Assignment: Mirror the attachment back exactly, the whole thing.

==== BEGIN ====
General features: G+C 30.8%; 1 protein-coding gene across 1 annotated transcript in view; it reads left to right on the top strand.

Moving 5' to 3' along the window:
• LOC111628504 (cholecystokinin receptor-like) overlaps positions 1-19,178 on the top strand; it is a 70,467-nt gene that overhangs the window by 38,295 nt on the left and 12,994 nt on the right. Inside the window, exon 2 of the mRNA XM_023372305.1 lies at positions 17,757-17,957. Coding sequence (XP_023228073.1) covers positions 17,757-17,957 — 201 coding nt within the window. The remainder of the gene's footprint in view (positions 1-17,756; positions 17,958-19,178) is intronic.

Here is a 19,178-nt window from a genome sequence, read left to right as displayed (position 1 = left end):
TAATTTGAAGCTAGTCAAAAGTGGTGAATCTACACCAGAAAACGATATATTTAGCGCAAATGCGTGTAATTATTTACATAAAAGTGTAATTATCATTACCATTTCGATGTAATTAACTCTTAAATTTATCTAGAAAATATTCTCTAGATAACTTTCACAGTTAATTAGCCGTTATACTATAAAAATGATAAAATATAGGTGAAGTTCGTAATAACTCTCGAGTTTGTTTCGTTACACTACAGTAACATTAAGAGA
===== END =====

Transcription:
General features: G+C 30.8%; 1 protein-coding gene across 1 annotated transcript in view; it reads left to right on the top strand.

Moving 5' to 3' along the window:
• LOC111628504 (cholecystokinin receptor-like) overlaps positions 1-19,178 on the top strand; it is a 70,467-nt gene that overhangs the window by 38,295 nt on the left and 12,994 nt on the right. Inside the window, exon 2 of the mRNA XM_023372305.1 lies at positions 17,757-17,957. Coding sequence (XP_023228073.1) covers positions 17,757-17,957 — 201 coding nt within the window. The remainder of the gene's footprint in view (positions 1-17,756; positions 17,958-19,178) is intronic.

Here is a 19,178-nt window from a genome sequence, read left to right as displayed (position 1 = left end):
TAATTTGAAGCTAGTCAAAAGTGGTGAATCTACACCAGAAAACGATATATTTAGCGCAAATGCGTGTAATTATTTACATAAAAGTGTAATTATCATTACCATTTCGATGTAATTAACTCTTAAATTTATCTAGAAAATATTCTCTAGATAACTTTCACAGTTAATTAGCCGTTATACTATAAAAATGATAAAATATAGGTGAAGTTCGTAATAACTCTCGAGTTTGTTTCGTTACACTACAGTAACATTAAGAGA